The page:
Students are required to solve problems using multiplicative reasoning in a range of contexts. This resource package contains a variety of situations requiring students to use multiplicative reasoning where two quantities have a fixed product or fixed ratio represented graphically and algebraically.
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Links and Resources
This video raises quick-fire starter questions on: probability, ratio and proportion, rotational symmetry, square numbers and circles. For each topic a question is posed, offering a pause point for teachers to hold a freeze frame on screen while students discuss the question.
The ratio and proportion starter begins after 2mins 50 secs of the video and poses the problem of how to find the height of a pile of cars using only a metre ruler.
Ratio inquiry starts with a simple prompt of four numbers in boxes connected by arrows and suggests different approaches to the task that may be considered. It is suggested that students look at differences and multiplicative relations between the numbers.
An extension task in which an extra relation is added between boxes is also described. There are two resource sheets to accompany the prompt.
Students reflect on the reasoning they currently use when solving proportion problems, examine proportion problems and appreciate their multiplicative structure and create their own variants of proportion problems.
Students are given four direct proportion problems to solve, taken from different areas of the mathematics curriculum. They compare their methods for solving these with methods produced by other students. This leads to a discussion that compares the use of more primitive informal methods that use adding, doubling and halving with the use of more sophisticated methods that use multiplication.
This mini-pack contains materials focusing on developing students' understanding of proportionality.
Phase 1 addresses the need to move from additive to multiplicative thinking, introduces the idea of scaling numbers and identifying proportional sets and emphasises fraction, decimal and percentage equivalents.
Phase 2 involves identifying practical examples of proportions, leaving further extension to link with work on linear functions.
Phase 3 examines problems, mainly within the field of number, which are solved by multiplication or division, or a combination of the two operations. It highlights strategic approaches to problems by systematically examining the stages of a solution and emphasises the use of calculators, seeking to automate the process of calculation, using the operational understanding developed in the first phase of the unit.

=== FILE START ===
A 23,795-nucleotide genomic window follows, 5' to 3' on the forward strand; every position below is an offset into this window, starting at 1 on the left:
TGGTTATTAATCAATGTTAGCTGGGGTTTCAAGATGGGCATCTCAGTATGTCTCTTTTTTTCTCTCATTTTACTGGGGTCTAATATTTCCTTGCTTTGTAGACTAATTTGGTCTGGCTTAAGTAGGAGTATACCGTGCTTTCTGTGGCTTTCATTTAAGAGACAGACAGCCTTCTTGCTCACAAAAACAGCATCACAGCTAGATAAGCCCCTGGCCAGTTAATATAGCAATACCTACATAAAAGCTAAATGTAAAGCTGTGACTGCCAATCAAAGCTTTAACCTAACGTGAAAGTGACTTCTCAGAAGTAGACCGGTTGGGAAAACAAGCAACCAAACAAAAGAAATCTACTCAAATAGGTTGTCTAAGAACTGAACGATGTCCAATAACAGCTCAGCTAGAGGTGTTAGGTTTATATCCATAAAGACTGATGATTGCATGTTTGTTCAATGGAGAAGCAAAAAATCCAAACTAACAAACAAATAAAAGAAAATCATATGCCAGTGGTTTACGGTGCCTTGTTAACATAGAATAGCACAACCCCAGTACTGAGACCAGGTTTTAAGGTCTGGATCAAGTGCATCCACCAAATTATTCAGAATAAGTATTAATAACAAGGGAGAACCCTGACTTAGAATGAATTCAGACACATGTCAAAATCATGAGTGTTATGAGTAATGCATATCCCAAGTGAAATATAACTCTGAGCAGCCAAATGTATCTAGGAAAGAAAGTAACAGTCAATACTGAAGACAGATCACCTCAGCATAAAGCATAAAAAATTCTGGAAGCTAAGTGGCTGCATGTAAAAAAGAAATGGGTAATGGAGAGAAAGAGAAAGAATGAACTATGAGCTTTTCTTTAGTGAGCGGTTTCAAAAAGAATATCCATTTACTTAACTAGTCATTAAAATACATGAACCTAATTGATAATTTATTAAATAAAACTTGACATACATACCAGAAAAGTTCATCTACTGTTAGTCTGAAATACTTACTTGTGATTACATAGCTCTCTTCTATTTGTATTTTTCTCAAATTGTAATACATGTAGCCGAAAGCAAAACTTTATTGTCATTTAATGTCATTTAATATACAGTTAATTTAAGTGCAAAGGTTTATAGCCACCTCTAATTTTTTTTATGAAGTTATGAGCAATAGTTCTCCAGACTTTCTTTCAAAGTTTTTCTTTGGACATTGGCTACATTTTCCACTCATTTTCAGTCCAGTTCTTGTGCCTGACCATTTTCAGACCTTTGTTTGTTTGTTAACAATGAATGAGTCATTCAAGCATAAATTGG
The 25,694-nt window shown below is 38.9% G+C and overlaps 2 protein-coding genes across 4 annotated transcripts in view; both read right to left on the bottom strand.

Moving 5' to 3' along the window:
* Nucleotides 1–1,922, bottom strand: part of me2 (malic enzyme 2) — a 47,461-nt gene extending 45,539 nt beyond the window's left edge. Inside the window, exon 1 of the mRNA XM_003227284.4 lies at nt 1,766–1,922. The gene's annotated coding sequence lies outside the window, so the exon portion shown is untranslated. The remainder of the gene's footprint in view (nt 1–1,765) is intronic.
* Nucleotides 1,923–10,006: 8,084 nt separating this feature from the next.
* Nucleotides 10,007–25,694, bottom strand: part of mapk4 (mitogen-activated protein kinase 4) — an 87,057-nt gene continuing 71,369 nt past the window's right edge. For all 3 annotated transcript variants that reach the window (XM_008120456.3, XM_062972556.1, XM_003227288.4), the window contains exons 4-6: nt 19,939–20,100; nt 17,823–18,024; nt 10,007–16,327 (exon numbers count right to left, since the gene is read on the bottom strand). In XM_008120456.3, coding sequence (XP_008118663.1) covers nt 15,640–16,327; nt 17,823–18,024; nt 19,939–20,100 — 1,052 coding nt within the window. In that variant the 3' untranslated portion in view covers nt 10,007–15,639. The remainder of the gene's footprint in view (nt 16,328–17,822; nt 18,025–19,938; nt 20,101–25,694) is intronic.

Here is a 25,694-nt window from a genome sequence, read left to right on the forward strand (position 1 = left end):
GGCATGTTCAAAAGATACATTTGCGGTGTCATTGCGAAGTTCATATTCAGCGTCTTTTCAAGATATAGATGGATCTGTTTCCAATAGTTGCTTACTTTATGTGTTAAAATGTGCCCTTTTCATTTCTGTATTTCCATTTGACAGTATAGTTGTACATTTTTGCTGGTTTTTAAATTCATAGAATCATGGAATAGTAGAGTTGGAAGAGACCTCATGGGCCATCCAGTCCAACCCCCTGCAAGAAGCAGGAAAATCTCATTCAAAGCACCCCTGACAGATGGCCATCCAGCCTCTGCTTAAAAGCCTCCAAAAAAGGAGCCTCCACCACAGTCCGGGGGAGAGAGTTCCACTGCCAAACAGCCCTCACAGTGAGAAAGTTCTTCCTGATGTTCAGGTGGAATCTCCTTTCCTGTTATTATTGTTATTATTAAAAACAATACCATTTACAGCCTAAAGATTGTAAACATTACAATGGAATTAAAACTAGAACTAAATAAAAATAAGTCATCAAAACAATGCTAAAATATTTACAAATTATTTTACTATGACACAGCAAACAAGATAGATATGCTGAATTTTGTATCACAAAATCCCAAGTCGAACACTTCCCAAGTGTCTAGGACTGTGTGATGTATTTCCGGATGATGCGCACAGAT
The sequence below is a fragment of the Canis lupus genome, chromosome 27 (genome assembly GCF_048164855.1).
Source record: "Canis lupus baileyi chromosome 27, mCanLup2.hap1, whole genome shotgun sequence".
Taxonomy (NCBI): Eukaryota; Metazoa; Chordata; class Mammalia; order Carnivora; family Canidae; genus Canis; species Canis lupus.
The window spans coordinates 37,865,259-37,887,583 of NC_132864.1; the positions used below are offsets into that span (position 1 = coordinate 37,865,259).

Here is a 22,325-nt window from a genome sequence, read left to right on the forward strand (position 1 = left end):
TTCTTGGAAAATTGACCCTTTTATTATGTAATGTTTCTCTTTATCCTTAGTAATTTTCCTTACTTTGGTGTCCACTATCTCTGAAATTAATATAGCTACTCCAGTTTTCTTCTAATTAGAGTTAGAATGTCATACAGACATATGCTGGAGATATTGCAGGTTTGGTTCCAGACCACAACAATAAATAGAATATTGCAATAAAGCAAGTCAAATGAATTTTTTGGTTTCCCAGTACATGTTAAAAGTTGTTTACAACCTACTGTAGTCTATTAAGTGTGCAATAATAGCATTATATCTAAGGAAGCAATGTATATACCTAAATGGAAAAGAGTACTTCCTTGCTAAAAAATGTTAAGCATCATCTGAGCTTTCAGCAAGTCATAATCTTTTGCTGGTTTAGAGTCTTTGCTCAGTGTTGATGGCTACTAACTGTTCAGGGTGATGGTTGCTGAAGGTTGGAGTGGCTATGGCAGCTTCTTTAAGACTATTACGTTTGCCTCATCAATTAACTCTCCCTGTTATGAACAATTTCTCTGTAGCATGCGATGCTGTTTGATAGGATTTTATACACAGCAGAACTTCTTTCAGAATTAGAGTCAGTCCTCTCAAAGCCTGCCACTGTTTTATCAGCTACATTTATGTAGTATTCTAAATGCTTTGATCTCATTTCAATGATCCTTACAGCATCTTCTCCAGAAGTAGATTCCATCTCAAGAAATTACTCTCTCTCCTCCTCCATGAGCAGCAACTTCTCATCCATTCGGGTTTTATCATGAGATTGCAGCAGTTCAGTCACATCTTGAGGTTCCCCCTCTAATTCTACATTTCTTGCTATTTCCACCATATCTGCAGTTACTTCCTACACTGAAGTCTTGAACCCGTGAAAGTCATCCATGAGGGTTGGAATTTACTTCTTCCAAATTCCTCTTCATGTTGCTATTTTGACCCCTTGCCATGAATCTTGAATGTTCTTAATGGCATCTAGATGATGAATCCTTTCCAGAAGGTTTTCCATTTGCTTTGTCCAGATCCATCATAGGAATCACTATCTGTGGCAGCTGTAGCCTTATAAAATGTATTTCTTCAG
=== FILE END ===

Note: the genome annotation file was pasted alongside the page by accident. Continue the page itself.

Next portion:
This unit provides an opportunity to revise, consolidate and extend ideas already introduced and to make links to other mathematical strands. Making such links, especially with visual contexts, can help pupils to understand proportion. In phase one students consider what happens when successive scalings and their inverses are applied and requires students to use tabular arrays to set out proportional relationships and find unknowns.
In phase 2 students link numerical work to geometry, exploring the invariant properties of enlargement and the concept of similarity. Students consider relationships ‘within’ and ‘between’ similar shapes.
In phase 3 students are asked to consider problems in a variety of contexts to identify the underlying relationships of proportionality and develop methods for solving proportion problems. There is particular emphasis on problems involving percentage increases and decreases.
This resource contains the section entitled Thinking proportionally, consisting of two lessons designed to consolidate understanding of the relationship between ratio and proportion; reduce a ratio to its simplest form, including a ratio expressed in different units and recognise links with fraction notation.
This resource provides a set of twenty four cards which students use to match graphs with descriptions of the situations they represent. Examples include conversion graphs converting miles to kilometres and the amount of oil in a tank over time.
This activity is useful to link a real life situation to a graphical representation. It could then be extended to explore graphs in which the variables are proportional or have a fixed product.
This resource contains sixteen instant maths ideas covering a whole range of suggestions that may be used as starter questions, extension questions or probing questions to assess understanding of ratio and proportional reasoning. Areas covered include: scaling up recipes, investigating paper sizes, value for money, proportion questions, rates and what does '24 carat gold' mean.